As we expected, yesterday’s NFP was another stinkeroo. The 121k number was significantly below the 200k consensus, and far, far away from some of the myopically optimistic upside outliers.
Let’s delve beneath the surface a bit, first via Barron’s Alan Abelson:
Philippa Dunne and Doug Henwood, our favorite parsers of the monthly
employment reports, put it: "This was a weak report, with few signs of
strength under the surface." They note that the 121,000 slots added
brought the average monthly gain in the second quarter to a meager
108,000, sharply below the first quarter’s 176,000 and even more
sharply below the long-term average of 236,000.
A full 25% of the gain was from government hiring, mostly local and
state . . .
A good chunk of the 75,000 new jobs from private services were
from health care and the bar and restaurant sector. That prompts our
jolly duo to speculate that "maybe our new economic model is one in
which vigorous eating and drinking inspire a lot of doctor visits,
which reinvigorate us for a fresh round of eating and drinking." We’ll
drink to that.
Unemployment held steady in June, at 4.6%. But a glance at the data
in the report reveals the percentage of people who want a job but can’t
get one edged up to 5.8% of the labor force from 5.3% in May. If you
toss in the number of folks who work part time even though they’d
rather be working full time, the percentage rises to 8.7%, from 7.9%
the month before." (emphasis added)
So not only was the top line poor, but the data points touted as strong — primarily, the low unemployment number — was lousy also.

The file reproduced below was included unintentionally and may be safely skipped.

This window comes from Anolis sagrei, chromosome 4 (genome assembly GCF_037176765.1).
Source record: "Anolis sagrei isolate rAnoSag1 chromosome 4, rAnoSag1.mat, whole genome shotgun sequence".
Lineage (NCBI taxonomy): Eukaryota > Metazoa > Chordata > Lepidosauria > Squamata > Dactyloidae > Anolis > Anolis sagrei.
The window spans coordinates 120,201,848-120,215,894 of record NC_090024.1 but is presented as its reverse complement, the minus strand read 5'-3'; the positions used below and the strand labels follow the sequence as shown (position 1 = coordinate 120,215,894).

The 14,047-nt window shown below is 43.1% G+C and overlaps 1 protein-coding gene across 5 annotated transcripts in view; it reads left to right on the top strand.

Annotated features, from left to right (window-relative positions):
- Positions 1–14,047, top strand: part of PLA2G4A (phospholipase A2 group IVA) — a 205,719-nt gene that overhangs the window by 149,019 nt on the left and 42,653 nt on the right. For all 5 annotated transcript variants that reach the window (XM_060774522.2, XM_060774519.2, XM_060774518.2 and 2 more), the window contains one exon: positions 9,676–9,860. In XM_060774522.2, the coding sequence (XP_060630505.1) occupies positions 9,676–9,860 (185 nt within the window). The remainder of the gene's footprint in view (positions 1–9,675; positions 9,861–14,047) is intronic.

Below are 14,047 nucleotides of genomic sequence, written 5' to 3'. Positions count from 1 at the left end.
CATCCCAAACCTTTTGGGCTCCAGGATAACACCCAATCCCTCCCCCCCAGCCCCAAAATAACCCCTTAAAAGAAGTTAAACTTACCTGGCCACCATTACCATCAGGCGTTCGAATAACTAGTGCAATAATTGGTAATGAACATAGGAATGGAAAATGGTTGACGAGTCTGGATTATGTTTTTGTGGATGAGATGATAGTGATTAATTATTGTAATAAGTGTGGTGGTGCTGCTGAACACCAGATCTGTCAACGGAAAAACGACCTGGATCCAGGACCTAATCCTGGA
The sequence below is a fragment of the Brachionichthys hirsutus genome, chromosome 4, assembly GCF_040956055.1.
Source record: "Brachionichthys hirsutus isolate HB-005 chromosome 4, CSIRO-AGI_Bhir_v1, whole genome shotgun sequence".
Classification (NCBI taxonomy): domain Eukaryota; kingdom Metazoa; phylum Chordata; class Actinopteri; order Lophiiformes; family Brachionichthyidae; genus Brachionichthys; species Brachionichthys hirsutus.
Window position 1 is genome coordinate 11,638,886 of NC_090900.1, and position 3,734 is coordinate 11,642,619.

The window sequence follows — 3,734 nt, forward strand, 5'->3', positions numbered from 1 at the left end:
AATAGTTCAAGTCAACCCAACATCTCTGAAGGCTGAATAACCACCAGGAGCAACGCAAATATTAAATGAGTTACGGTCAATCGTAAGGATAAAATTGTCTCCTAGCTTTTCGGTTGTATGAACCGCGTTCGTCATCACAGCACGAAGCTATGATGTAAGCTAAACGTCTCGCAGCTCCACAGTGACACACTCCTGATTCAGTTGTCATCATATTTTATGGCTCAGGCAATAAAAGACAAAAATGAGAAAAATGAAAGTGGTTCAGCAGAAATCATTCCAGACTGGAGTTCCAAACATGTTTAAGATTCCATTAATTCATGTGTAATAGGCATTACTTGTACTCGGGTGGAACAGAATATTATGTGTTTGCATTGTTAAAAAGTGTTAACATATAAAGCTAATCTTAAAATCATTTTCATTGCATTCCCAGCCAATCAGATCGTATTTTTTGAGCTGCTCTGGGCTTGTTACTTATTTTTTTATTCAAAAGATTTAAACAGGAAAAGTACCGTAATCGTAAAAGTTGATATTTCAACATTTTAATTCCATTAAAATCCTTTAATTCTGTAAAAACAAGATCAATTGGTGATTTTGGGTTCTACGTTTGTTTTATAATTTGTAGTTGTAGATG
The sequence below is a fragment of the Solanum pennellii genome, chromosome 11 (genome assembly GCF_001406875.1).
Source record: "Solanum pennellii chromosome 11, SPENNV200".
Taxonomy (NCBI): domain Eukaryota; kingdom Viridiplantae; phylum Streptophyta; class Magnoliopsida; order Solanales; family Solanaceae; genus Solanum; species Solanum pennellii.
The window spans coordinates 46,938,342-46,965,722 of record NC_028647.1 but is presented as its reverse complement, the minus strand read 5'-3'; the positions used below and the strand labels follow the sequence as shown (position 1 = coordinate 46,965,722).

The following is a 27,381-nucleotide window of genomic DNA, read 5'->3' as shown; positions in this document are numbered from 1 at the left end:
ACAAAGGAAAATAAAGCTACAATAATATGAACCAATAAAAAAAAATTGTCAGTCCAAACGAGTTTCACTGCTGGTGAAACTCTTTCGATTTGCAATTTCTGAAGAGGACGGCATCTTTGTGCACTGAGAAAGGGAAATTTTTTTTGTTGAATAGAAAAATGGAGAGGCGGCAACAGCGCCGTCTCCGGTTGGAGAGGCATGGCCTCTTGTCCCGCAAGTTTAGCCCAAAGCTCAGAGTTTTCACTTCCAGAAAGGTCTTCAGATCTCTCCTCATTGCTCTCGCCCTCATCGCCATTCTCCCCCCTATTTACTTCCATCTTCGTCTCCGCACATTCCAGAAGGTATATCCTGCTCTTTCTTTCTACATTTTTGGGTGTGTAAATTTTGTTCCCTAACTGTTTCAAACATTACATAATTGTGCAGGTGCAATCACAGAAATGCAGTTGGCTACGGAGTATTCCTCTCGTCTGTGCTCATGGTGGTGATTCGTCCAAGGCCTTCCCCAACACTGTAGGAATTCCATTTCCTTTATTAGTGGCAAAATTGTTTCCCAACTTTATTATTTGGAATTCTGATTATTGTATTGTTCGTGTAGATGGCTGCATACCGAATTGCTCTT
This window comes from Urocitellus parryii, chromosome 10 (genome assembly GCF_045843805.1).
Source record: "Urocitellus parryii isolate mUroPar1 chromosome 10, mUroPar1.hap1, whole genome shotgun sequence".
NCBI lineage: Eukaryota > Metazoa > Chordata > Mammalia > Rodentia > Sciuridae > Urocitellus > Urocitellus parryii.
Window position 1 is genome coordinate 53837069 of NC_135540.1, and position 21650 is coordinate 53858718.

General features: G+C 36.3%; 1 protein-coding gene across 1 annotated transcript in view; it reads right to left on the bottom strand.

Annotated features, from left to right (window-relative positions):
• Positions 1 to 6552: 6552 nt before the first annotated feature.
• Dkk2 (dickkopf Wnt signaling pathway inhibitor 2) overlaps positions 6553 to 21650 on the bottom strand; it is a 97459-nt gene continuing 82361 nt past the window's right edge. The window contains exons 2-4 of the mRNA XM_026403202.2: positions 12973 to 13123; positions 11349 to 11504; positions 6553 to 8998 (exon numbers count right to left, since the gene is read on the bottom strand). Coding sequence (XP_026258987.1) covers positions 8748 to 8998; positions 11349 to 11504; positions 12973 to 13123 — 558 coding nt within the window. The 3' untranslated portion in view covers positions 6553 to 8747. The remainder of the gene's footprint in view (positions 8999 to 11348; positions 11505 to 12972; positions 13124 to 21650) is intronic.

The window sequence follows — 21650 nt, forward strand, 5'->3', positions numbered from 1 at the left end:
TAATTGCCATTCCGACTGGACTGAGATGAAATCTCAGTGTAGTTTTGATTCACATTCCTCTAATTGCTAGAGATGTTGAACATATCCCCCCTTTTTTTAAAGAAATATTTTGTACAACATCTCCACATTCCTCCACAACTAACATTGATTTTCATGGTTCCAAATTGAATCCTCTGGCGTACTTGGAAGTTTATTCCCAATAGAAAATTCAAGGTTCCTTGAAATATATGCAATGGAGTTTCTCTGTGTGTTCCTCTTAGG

Jared Bernstein of EPI provides some insight into why employment growth has been slowing:
"An important hint from today’s report, for example, shows that employment in residential construction fell 6,800 over the past two months, the sector’s first back-to-back monthly losses since the spring of 2001. Thus far this year, residential construction employment is up 7,000, compared to an increase of 20,000 over the same six-month period last year. And while employment in real estate was up 5,000 last month, job growth among credit intermediaries and insurance carriers—so-called "downstream industries" from the housing sector—has been notably flat over the past few months. In other words, there are many connections between the housing sector and other sectors in the job market, and the cooling of that sector has far-reaching implications."
Regular readers of The Big Picture will no doubt recognize this line of thinking.
The bottom line is that this cycle — artificially driven by government stimulus — is coming to the end of its unnatural life. Look for a return to the prior period of flat growth and even weaker job creation — at least until the next round of Rate Cuts restarts the real estate machinary . . .
UP AND DOWN WALL STREET
Barron’s MONDAY, JULY 10, 2006
Slow job growth in second quarter reflects pace of overall economy
Jared Bernstein with research assistance from Yulia Fungard
EPI, July 7, 2006
NFP: much ado about very little
The Big Picture, Friday, July 07, 2006 | 06:45 AM